United States District Court, W.D. Oklahoma
L. RUSSELL, UNITED STATES DISTRICT JUDGE.
the Court is a Motion to Dismiss (Doc. No. 20) filed by
Defendant Raul Torres-Vega. Therein Defendant seeks dismissal
of the indictment returned against him on April 2, 2019,
charging him with illegal reentry into the United States
after prior removal in violation of 8 U.S.C. § 1326(a).
Defendant premises his argument in support of dismissal on
Pereira v. Sessions, ___ U.S. ___, 138 S.Ct. 2105
(2018), arguing that deficiencies in his 2011 removal
proceedings rendered the order of removal void, and therefore
the instant prosecution cannot be maintained. The United
States responded in opposition to the motion. Upon
consideration of the parties' submissions, the Court
finds as follows.
Indictment herein alleges that on January 28, 2019,
Defendant, an alien who had been removed on or about July 18,
2011, was found in the United States, without the consent of
the Attorney General or the Department of Homeland Security
to reapply for admission into the United States. Defendant
challenges the current indictment by seeking to collaterally
challenge the 2011 removal proceedings, arguing that the
immigration judge lacked jurisdiction over the proceedings
because the Notice to Appear did not include a set date and
time for Mr. Torres-Vega to appear for his removal
hearing. In Pereira, the Supreme Court
addressed the “stop time rule, ” relevant for
persons seeking discretionary cancellation of removal if, for
example, the person has been continually present in the
United States for more than ten years. See 8 U.S.C.
§ 1229b(b)(1). The period of continuous presence is
deemed to end “when the alien is served a notice to
appear under section 1229(a).” 8 U.S.C. §
1229b(d)(1)(A). The Supreme Court concluded that a Notice to
Appear that does not specify the time and place at which
removal proceedings will be held as required by §
1229(a)(1)(G)(i) does not trigger the stop-time rule.
Id. at 2113. Defendant herein seeks expansion of the
decision in Pereira, attempting to collaterally
challenge the underlying order of removal, asserting that the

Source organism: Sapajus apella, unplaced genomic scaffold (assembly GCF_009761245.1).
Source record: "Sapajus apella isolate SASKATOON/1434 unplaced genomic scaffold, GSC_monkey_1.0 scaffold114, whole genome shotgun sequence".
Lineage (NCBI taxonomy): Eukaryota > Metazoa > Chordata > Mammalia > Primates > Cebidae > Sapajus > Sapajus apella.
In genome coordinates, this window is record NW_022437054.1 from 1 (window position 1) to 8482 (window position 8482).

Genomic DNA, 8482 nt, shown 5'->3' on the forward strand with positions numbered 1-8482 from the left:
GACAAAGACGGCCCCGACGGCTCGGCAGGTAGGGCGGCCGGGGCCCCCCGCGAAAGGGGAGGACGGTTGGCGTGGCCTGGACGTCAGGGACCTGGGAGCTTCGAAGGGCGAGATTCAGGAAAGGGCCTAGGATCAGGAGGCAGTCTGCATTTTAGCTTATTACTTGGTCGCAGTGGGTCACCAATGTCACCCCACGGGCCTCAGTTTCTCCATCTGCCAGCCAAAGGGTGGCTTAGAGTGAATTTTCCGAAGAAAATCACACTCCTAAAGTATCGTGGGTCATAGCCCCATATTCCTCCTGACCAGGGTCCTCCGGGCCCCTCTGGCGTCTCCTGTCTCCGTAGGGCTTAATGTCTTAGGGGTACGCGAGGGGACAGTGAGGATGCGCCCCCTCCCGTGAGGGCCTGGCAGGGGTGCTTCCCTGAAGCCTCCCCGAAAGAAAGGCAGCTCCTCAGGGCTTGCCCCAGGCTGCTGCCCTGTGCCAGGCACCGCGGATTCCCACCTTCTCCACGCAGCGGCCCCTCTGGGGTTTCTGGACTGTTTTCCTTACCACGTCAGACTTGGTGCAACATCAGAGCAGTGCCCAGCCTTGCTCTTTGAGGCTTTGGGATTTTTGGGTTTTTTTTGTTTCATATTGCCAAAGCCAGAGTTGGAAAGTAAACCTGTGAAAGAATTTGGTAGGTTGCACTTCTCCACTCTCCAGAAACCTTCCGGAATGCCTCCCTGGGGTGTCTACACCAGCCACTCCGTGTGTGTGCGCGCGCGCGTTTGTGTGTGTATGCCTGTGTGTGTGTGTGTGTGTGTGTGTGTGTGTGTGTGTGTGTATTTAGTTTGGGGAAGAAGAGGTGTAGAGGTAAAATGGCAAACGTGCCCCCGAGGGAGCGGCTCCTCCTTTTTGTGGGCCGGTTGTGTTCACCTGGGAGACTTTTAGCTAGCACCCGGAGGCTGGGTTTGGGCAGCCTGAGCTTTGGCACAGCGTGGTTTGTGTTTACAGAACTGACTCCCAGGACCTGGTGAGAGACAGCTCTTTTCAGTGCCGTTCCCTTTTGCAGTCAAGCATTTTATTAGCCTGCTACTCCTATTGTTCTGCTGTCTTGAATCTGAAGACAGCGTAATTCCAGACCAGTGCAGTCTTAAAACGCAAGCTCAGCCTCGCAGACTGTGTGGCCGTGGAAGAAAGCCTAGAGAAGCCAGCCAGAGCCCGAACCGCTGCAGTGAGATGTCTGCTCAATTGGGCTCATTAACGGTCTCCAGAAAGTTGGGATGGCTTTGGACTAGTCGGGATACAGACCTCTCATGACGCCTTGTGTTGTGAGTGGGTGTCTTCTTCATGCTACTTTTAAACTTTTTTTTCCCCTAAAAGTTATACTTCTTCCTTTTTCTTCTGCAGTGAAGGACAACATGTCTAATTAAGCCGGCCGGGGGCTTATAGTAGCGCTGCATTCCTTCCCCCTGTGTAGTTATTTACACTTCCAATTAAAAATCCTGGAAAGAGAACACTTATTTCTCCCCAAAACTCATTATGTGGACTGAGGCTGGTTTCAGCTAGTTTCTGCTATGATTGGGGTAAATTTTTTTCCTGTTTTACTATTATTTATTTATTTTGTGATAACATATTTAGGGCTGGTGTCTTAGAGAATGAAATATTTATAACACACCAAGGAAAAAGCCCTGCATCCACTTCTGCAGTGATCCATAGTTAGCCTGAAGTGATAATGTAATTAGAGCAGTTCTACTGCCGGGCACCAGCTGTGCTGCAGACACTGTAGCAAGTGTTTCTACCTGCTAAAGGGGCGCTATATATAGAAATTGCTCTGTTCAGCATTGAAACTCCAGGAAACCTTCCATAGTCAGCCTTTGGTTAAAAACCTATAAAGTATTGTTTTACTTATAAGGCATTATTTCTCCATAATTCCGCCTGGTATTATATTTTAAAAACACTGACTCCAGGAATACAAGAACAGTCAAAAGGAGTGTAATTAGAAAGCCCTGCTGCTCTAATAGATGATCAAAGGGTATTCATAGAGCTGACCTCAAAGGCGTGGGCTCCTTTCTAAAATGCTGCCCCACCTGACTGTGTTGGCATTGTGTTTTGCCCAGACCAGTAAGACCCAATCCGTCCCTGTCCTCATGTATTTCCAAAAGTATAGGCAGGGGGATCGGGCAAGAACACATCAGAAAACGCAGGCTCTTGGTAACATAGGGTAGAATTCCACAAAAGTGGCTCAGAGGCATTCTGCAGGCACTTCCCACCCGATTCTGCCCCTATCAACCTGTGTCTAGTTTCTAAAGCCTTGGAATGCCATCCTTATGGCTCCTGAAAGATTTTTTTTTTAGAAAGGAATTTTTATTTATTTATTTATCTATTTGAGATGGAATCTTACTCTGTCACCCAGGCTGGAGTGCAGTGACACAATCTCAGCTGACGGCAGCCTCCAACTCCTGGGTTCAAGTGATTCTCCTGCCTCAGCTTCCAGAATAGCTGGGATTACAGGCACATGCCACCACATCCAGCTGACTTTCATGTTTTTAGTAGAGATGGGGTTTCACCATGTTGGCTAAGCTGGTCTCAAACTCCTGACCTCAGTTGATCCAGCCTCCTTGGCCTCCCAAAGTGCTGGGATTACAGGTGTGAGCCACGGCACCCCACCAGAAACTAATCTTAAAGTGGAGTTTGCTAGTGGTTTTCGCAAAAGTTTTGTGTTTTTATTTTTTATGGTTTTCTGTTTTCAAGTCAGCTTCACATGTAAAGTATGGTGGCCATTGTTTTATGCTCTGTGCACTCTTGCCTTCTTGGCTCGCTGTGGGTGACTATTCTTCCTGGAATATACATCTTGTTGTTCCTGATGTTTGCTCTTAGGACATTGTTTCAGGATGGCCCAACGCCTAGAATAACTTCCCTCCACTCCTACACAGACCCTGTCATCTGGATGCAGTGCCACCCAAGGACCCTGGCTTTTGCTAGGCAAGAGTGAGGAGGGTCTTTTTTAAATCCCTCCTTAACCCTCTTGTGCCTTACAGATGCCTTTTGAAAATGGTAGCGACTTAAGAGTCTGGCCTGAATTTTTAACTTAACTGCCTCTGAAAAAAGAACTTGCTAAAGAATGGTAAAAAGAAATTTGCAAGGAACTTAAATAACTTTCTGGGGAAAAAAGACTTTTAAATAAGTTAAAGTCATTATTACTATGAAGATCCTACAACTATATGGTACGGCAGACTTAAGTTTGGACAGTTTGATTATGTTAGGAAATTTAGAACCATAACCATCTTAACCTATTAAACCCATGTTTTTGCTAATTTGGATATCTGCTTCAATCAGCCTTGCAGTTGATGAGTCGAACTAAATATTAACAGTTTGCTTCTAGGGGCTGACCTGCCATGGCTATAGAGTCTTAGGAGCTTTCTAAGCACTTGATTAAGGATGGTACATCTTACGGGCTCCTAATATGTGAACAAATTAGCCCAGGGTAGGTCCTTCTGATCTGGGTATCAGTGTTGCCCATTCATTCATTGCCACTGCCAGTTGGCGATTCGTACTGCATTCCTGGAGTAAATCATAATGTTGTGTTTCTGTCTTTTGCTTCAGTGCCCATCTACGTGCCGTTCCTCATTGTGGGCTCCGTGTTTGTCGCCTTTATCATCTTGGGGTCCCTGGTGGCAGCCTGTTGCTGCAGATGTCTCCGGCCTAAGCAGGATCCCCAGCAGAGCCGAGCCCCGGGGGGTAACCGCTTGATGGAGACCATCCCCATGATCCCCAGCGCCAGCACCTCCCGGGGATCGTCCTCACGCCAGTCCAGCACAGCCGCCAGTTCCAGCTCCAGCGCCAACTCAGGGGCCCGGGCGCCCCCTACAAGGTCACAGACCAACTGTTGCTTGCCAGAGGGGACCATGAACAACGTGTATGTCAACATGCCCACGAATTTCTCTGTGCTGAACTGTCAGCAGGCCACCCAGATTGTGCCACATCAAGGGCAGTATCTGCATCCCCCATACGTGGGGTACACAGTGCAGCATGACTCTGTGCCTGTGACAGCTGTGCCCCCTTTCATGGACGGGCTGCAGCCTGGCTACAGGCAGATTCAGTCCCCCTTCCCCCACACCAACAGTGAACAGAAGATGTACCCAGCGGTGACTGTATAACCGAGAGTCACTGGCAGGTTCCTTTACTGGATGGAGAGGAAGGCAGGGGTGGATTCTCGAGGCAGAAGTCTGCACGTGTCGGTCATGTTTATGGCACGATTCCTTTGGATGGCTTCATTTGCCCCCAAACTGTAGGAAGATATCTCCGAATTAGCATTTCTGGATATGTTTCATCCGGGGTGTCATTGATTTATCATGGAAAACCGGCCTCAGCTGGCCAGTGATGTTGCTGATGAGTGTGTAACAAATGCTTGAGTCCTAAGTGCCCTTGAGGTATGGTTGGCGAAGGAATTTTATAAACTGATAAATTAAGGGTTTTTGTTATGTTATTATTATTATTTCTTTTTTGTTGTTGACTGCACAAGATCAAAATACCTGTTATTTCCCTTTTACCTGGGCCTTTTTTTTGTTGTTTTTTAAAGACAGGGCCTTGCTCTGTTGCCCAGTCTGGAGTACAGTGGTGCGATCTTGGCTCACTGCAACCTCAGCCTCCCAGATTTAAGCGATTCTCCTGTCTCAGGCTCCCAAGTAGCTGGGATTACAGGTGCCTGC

immigration judge lacked jurisdiction and therefore the
removal order was void. His argument is not unique, having
been raised by numerous criminal defendants in various
jurisdictions, with varying degrees of success, since the
Supreme Court's decision.
This jurisdictional argument generally goes as follows: under
the applicable regulations, “Jurisdiction vests, and
proceedings before an Immigration Judge commence, when a
charging document is filed with the Immigration
Court[.]” United States v. Virgen-Ponce, 320
F.Supp.3d 1164 (E.D. Wash. July 26, 2018)(quoting 8 C.F.R.
§ 1003.14(a)). For immigration proceedings initiated
after April 1, 1997, a charging document includes, among
other documents, an NTA. Id. (quoting 8 C.F.R.
§ 1003.13). Relying on Pereira's language
that says, “A document that fails to include [the time
and place of removal proceedings] is not a ‘notice to
appear under section 1229(a),' ” some district
courts have concluded that an NTA that omits the time and
place of removal proceedings is a defective charging document
that cannot confer jurisdiction over removal proceedings.
See id. at 1165-66 (quoting Pereira, 138
S.Ct. at 2113-14). If a defendant's prosecution for
illegal reentry rests on a removal order entered by an
immigration court that did not have jurisdiction (as
Defendant in this case asserts), then the indictment must be
dismissed. Id. at 1166.
United States v. Gonzalez, No. 8:18CR253, 2019 WL
1101284, at *3 (D. Neb. Feb. 11, 2019), report and
recommendation adopted, No. 8:18CR253, 2019 WL 1099717 (D.
Neb. Mar. 8, 2019) (footnotes omitted).
contends the collateral challenge to the original order of
removal is appropriate under 8 U.S.C. § 1326(d):
In a criminal proceeding under this section, an alien may not
challenge the validity of the deportation order described in
subsection (a)(1) or subsection (b) unless the alien
(1) the alien exhausted any administrative remedies that may
have been available to seek relief against the order;
(2) the deportation proceedings at which the order was issued
improperly deprived the alien of the opportunity for judicial
(3) the entry of the order was fundamentally unfair.
contends that he was not required to exhaust, because the
initial order of removal was void for want of jurisdiction.
He contends the immigration proceedings were fundamentally
unfair because he could not have been lawfully deported
premised on the order of an immigration judge who lacked
seeks to avoid the exhaustion requirement by asserting that
exhaustion would have been futile in light of a Bureau of
Immigration Appeals decision issued in 2011 that held,
“regardless of whether the date and time of the hearing
have been included in [the notice to appear]” the
notice is effective to confer jurisdiction. (Doc. No. 20, p.
6). Defendant's argument ignores recent Tenth Circuit
authority addressing futility in the context of §
[Futility does not excuse a failure to exhaust when
administrative exhaustion is required by a statute. See
Booth v. Churner, 532 U.S. 731, 741 n.6, 121 S.Ct. 1819,
149 L.Ed.2d 958 (2001) (courts will “not read futility
or other exceptions into statutory exhaustion
requirements”). Because administrative exhaustion is
required by a statute (8 U.S.C. § 1326(d)(1)), no
futility exception exists. See United States v.
Copeland, 376 F.3d 61, 66- 67 (2d Cir. 2004) (holding
that no futility exception exists, with one exception not
relevant here, for the requirement of administrative
exhaustion under 8 U.S.C. § 1326(d)).
United States v. Contreras-Cabrera, No. 18-6189,
2019 WL 1422627, at *2 (10th Cir. Mar. 29,
2019). Accordingly, the Court finds that
Defendant cannot rely on § 1326(d) as a basis for